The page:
With the campaign built we can turn our attention to the ad groups. If the campaign is the trunk of a tree, the ad groups are the branches. Another way to look at it is that if the campaign tells us where we can run our ads, the ad groups tell us what our ads will be about (this is true for this example but not all cases).   

Let’s start to look ahead to our keywords. Yes, we won’t have anywhere to place them until we have our ad groups, but if we have a general idea of what our keywords are we will know how many ad groups we need. In a lot of ways, this is a chicken or the egg situation. 

My approach to this is fairly simple. I have the luxury of working with our SEO team and often times keyword research is done before I ever touch an account. I like to look over the research and pick 3-5 primary keywords that each have 4-10 keywords related to them. Those primary keywords become my ad groups. 

I understand this is confusing so think of it this way:

Primary Keyword: Mardi Gras Parade 
Related Keywords: Mardi Gras Parade King, Where to see a Mardi Gras Parade, How long is a Mardi Gras parade, how many Mardi Gras parades are there, etc…

Primary Keyword: Krewe of Orpheus   
Related Keywords: When is Orpheus, how many floats are in Orpheus, Harry Connick Jr founded Orpheus, celebrities in Orpheus, the history of the Orpheus krewe, etc…

Hopefully, it’s starting to make sense. Ideally, there are 3 to 5 of these that we can build each ad group around. Taking these keywords and creating the ad groups is fairly simple. Here is how I would do that using the same examples from before:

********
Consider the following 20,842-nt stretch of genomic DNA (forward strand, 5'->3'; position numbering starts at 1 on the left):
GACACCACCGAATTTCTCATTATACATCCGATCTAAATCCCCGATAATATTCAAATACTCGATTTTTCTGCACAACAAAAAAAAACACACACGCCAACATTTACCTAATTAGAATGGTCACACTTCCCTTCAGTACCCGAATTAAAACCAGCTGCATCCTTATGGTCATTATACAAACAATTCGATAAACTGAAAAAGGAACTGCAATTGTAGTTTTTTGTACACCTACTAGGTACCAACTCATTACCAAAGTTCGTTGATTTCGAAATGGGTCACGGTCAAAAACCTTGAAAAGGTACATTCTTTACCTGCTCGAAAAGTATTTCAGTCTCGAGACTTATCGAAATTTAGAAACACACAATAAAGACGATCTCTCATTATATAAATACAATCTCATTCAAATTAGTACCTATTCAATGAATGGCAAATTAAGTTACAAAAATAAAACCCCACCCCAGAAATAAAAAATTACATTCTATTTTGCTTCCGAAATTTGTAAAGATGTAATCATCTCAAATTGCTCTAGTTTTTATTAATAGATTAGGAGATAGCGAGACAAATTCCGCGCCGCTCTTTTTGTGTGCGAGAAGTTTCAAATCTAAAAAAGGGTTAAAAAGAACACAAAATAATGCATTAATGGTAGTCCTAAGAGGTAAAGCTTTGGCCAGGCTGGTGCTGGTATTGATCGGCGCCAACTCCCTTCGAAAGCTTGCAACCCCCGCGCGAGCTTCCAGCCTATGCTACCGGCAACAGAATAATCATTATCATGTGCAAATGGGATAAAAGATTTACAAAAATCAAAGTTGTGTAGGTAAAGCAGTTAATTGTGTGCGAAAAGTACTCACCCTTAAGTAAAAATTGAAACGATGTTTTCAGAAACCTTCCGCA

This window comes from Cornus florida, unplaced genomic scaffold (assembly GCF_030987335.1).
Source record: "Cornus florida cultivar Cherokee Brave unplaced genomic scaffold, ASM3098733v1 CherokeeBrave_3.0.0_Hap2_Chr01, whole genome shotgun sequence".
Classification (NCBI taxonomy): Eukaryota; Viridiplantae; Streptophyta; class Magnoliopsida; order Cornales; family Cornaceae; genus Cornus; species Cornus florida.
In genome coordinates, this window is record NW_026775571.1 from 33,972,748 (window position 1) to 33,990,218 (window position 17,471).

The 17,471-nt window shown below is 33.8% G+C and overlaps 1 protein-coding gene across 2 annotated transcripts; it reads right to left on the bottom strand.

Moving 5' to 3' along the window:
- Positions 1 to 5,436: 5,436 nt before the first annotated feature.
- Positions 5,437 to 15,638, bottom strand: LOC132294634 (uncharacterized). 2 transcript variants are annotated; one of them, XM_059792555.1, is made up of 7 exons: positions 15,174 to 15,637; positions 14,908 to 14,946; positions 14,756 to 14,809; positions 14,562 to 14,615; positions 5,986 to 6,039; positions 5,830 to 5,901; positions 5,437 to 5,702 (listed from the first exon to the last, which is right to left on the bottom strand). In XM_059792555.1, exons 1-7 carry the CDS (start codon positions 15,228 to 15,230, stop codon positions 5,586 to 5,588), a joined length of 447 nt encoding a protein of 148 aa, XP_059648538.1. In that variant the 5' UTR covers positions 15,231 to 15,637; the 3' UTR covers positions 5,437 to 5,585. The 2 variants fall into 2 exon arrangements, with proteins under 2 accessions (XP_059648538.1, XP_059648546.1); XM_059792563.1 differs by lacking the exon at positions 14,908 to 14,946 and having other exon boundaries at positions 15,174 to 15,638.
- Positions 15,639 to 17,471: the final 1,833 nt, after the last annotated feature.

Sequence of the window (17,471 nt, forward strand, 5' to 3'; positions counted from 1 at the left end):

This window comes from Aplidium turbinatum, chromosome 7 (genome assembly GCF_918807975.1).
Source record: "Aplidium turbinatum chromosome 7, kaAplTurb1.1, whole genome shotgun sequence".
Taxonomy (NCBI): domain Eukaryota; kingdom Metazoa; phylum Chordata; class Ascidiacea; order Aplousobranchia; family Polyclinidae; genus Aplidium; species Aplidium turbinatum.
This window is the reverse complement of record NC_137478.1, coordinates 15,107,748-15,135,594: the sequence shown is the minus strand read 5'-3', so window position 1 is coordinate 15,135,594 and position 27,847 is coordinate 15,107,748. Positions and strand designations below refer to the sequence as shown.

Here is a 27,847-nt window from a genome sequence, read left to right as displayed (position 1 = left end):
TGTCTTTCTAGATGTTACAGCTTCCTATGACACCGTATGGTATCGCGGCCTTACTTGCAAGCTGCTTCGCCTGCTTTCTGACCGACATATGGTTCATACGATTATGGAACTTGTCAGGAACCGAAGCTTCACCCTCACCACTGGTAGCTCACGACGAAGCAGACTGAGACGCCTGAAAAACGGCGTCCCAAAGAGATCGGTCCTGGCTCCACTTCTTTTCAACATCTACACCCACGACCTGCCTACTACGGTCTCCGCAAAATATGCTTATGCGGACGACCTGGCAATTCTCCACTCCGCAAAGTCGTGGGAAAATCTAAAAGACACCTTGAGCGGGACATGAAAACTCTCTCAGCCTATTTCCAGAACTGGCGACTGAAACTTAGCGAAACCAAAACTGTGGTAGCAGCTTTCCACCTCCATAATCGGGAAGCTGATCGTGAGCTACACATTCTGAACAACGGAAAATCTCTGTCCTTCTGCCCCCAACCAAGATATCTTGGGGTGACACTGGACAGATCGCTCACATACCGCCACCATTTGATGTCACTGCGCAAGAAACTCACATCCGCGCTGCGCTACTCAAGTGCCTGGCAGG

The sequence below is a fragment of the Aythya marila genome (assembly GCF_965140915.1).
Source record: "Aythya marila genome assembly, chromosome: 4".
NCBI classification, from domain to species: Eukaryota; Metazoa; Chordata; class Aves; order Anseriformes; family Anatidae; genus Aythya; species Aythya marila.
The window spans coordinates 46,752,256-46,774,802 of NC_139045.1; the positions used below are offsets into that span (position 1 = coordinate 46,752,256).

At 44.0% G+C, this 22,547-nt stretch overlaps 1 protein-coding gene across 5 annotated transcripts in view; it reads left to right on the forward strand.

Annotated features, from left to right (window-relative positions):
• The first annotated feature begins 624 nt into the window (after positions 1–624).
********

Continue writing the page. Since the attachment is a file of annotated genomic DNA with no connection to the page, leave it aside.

Ad Group #1: Mardi Gras Parade

Keywords for Ad Group #1:  Mardi Gras Parade, Mardi Gras Parade King, Where to see a Mardi Gras Parade, How long is a Mardi Gras parade, how many Mardi Gras parades are there, etc…

Ad Group #2: Krewe of Orpheus

Keywords for Ad Group #2: Krewe of Orpheus, When is Orpheus, how many floats are in Orpheus, Harry Connick Jr founded Orpheus, celebrities in Orpheus, the history of the Orpheus krewe, etc…

You should be able to see what I did here. I took the primary keyword and created an ad group around it, I then put each of those related keywords in that ad group including the primary keyword. So, in this case, the primary keyword is both the name of an ad group and a keyword within that ad group. Feel free to take a minute to process this. 

Now would be a good time to review your keyword match types. I’m doing my best to prevent this from becoming a novel so for more information on your keyword matching options check this out

The Actual Ads

Let’s recap, we now have a campaign with ad groups under it. Each of those ad groups has a list of keywords within them.